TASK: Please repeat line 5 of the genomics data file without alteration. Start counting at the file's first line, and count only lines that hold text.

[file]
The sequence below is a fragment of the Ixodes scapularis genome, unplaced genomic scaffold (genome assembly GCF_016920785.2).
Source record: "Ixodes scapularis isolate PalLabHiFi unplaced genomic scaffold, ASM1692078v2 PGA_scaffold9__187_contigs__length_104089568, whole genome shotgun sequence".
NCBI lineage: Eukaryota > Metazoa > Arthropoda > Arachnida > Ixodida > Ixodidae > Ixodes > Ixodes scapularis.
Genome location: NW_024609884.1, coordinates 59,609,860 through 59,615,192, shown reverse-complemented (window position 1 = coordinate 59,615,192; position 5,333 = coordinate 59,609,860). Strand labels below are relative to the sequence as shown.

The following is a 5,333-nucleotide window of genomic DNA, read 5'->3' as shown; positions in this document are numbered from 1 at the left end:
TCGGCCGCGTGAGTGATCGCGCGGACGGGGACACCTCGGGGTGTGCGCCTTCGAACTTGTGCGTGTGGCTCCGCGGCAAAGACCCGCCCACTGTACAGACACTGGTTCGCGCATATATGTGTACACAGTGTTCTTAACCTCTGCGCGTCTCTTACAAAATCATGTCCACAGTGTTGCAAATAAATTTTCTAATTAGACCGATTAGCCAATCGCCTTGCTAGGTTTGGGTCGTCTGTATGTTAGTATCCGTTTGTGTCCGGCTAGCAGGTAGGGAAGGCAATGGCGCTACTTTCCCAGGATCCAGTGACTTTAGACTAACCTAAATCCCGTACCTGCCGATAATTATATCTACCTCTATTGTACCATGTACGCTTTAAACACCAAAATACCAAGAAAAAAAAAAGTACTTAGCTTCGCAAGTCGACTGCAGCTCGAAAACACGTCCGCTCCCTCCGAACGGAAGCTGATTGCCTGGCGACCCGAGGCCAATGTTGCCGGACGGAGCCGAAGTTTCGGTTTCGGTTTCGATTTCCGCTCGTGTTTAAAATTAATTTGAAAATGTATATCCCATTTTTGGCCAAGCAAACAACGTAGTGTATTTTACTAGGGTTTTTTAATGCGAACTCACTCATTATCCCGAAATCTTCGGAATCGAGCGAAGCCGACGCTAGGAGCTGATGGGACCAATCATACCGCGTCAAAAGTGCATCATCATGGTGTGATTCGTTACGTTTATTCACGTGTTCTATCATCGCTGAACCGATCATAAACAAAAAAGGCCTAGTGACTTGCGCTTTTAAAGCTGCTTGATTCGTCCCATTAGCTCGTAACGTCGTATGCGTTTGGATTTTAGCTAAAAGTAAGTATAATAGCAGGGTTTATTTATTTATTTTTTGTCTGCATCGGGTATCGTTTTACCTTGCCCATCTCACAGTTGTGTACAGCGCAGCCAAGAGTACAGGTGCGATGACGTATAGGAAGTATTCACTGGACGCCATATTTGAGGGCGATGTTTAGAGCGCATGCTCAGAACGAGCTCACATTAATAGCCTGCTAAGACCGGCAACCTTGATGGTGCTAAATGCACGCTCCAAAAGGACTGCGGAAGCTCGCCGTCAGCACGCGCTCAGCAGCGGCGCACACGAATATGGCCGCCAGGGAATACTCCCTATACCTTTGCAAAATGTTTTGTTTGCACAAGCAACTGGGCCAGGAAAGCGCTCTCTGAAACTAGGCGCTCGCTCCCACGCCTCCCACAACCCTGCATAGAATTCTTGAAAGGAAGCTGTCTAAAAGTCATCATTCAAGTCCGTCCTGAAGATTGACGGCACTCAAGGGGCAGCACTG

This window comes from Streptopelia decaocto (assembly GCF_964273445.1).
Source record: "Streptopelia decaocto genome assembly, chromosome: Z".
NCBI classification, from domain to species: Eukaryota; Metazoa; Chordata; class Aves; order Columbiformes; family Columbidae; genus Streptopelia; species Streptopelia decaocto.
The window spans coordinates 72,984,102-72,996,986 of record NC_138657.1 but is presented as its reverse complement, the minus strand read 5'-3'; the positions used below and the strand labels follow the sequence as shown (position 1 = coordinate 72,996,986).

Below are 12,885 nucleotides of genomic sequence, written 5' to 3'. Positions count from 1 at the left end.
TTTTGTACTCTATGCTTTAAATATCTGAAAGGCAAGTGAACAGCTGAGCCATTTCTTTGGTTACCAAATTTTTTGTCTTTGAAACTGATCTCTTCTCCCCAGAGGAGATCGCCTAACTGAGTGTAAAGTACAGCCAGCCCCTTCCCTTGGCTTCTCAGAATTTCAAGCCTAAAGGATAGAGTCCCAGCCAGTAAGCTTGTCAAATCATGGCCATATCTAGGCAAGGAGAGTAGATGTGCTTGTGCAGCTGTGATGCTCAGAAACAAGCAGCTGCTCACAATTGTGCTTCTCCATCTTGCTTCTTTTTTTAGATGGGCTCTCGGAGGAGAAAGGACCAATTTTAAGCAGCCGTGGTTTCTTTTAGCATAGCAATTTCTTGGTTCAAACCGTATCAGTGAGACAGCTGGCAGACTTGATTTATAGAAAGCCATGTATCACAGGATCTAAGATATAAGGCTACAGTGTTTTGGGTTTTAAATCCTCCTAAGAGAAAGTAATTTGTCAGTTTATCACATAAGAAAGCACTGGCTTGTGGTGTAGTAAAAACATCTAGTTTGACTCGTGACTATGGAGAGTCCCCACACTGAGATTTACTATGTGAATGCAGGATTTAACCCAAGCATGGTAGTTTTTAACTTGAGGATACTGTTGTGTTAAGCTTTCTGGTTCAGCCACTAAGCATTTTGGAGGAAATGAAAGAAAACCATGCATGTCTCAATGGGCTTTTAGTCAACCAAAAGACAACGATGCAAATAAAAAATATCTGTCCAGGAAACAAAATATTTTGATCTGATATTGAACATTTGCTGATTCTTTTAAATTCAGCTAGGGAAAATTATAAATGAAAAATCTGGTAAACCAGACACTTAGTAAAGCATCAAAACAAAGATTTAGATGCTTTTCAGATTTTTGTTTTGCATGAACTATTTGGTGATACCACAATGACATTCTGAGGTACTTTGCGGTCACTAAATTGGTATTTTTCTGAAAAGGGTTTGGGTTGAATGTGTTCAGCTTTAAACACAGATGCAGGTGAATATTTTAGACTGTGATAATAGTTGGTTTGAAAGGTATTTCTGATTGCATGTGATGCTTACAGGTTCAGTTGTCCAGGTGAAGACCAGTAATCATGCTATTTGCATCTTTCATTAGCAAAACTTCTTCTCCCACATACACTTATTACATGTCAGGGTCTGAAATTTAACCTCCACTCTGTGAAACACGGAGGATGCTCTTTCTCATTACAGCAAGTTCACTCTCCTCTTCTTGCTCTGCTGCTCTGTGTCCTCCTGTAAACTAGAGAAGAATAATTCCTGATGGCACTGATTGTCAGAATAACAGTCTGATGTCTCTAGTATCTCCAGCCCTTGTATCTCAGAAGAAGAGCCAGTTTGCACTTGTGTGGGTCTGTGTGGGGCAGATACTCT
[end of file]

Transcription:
The following is a 5,333-nucleotide window of genomic DNA, read 5'->3' as shown; positions in this document are numbered from 1 at the left end: